Protein kinase C eta (PKCeta) is one of several PKC isoforms found in humans. It is a novel PKC isoform in that it is activated by diacylglycerol and anionic phospholipids but not calcium. The crystal structure of the PKCeta-C2 domain, which is thought to mediate anionic phospholipid sensing in the protein, was determined at 1.75 A resolution. The structure is similar to that of the PKC epsilon C2 domain but with significant variations at the putative lipid-binding site. Two serine residues within PKC eta were identified in vitro as potential autophosphorylation sites. In the unphosphorylated structure both serines line the putative lipid-binding site and may therefore play a role in the lipid-regulation of the kinase.
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http://dx.doi.org/10.1016/j.bbrc.2006.08.160DOI Listing
November 2006

Binding and activation of nitric oxide synthase isozymes by calmodulin EF hand pairs.

FEBS J 2006 Apr;273(8):1759-71

Department of Chemistry, University of Waterloo, ON, Canada.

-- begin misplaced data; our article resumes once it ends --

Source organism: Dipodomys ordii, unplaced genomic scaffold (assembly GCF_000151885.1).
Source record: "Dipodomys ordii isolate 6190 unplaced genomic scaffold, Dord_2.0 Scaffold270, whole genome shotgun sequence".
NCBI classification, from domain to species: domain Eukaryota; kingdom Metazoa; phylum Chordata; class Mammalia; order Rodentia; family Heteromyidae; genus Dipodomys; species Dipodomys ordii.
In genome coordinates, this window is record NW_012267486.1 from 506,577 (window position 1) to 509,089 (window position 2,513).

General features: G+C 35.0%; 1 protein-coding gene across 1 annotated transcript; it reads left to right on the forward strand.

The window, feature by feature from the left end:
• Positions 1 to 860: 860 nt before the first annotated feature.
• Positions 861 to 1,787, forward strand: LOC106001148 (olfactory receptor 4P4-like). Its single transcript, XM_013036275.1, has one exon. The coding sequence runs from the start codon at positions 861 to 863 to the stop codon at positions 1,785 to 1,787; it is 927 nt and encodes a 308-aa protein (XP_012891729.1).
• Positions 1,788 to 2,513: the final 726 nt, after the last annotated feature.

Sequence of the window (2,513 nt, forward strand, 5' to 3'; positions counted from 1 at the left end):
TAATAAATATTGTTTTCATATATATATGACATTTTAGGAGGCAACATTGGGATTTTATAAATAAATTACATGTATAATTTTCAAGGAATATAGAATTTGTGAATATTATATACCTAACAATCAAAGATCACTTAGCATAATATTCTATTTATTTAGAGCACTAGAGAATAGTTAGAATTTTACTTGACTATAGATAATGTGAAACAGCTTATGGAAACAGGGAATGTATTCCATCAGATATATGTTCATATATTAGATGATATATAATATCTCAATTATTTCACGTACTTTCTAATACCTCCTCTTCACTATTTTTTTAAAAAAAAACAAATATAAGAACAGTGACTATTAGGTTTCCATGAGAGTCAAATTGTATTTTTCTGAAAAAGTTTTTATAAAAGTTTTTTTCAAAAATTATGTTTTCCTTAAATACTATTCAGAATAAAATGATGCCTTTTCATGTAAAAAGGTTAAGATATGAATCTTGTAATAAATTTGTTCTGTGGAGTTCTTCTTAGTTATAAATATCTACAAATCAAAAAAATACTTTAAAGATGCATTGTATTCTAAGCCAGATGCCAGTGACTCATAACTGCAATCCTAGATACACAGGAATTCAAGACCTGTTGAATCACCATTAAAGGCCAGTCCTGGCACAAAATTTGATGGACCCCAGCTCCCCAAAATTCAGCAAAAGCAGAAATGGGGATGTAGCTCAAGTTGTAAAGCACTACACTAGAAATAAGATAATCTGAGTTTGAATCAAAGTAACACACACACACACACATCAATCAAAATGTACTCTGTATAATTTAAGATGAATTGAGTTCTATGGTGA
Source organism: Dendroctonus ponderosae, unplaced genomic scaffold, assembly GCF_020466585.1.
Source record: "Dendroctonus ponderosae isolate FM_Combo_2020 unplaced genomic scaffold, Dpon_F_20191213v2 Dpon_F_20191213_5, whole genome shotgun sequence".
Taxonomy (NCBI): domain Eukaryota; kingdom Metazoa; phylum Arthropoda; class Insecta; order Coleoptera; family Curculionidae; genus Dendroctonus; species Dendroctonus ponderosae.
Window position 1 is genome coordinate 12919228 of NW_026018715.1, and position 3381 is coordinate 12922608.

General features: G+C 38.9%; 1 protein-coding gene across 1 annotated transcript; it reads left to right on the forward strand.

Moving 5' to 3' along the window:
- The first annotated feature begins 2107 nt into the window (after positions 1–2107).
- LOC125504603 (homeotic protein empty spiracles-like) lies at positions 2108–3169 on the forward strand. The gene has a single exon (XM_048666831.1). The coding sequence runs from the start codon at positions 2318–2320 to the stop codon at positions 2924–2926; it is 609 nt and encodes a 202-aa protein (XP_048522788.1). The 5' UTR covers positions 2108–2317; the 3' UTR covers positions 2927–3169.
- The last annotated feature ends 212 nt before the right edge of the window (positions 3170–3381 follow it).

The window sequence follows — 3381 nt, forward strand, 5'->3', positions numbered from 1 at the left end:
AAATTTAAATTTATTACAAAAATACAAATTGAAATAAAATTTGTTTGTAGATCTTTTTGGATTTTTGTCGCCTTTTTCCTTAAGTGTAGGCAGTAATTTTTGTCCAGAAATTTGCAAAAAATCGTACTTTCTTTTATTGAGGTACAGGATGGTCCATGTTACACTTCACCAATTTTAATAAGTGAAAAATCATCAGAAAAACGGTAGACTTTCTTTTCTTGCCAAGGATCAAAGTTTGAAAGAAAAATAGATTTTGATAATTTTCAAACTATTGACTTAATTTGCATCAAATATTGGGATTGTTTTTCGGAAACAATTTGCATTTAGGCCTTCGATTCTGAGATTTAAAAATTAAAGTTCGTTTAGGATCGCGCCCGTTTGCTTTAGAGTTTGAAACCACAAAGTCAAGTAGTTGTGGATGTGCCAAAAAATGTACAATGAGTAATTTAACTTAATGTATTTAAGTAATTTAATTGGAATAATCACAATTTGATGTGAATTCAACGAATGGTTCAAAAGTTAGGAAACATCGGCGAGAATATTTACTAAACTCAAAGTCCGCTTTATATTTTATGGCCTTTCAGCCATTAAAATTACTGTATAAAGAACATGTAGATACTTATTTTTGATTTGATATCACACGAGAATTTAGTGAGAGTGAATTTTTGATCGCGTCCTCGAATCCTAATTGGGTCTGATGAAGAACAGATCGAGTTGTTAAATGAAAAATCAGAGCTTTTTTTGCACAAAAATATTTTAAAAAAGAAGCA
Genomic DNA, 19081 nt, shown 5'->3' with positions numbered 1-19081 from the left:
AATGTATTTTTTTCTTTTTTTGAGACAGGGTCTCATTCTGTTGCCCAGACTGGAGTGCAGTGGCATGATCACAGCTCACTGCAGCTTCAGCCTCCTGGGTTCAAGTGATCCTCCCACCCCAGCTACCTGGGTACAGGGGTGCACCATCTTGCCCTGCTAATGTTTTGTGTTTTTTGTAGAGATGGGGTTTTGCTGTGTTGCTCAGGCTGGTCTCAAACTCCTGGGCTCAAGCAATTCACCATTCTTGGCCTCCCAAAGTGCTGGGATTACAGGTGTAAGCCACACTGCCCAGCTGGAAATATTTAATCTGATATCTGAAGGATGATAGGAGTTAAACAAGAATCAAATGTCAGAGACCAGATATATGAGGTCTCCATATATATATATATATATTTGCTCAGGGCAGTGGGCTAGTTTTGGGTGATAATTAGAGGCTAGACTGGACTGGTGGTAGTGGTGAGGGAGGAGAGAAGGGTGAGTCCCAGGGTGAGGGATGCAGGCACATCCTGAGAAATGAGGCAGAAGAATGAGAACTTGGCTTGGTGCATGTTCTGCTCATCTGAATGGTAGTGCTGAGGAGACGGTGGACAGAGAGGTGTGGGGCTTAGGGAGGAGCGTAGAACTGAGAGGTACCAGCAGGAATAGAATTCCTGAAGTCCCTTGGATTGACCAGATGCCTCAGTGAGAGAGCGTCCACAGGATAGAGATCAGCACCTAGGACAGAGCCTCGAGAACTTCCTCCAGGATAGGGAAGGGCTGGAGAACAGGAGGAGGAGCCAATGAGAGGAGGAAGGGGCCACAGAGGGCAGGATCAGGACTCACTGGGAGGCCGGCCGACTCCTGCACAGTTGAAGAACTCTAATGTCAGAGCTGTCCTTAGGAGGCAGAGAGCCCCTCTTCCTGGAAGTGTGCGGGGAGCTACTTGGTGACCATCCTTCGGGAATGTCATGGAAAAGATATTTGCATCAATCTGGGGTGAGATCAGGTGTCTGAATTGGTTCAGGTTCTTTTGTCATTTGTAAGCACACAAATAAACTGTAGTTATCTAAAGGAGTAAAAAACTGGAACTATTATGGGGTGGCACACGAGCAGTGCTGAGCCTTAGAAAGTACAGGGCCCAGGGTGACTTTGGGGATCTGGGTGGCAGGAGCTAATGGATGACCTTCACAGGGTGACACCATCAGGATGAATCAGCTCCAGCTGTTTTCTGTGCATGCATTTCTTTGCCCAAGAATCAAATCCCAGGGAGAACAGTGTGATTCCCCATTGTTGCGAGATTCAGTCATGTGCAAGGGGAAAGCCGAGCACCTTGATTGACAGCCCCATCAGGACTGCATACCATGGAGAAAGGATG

Calmodulin (CaM) is a cytosolic Ca(2+) signal-transducing protein that binds and activates many different cellular enzymes with physiological relevance, including the nitric oxide synthase (NOS) isozymes. CaM consists of two globular domains joined by a central linker; each domain contains an EF hand pair. Four different mutant CaM proteins were used to investigate the role of the two CaM EF hand pairs in the binding and activation of the mammalian inducible NOS (iNOS) and the constitutive NOS (cNOS) enzymes, endothelial NOS (eNOS) and neuronal NOS (nNOS). The role of the CaM EF hand pairs in different aspects of NOS enzymatic function was monitored using three assays that monitor electron transfer within a NOS homodimer. Gel filtration studies were used to determine the effect of Ca(2+) on the dimerization of iNOS when coexpressed with CaM and the mutant CaM proteins. Gel mobility shift assays were performed to determine binding stoichiometries of CaM proteins to synthetic NOS CaM-binding domain peptides. Our results show that the N-terminal EF hand pair of CaM contains important binding and activating elements for iNOS, whereas the N-terminal EF hand pair in conjunction with the central linker region is required for cNOS enzyme binding and activation. The iNOS enzyme must be coexpressed with wild-type CaM in vitro because of its propensity to aggregate when residues of the highly hydrophobic CaM-binding domain are exposed to an aqueous environment. A possible role for iNOS aggregation in vivo is also discussed.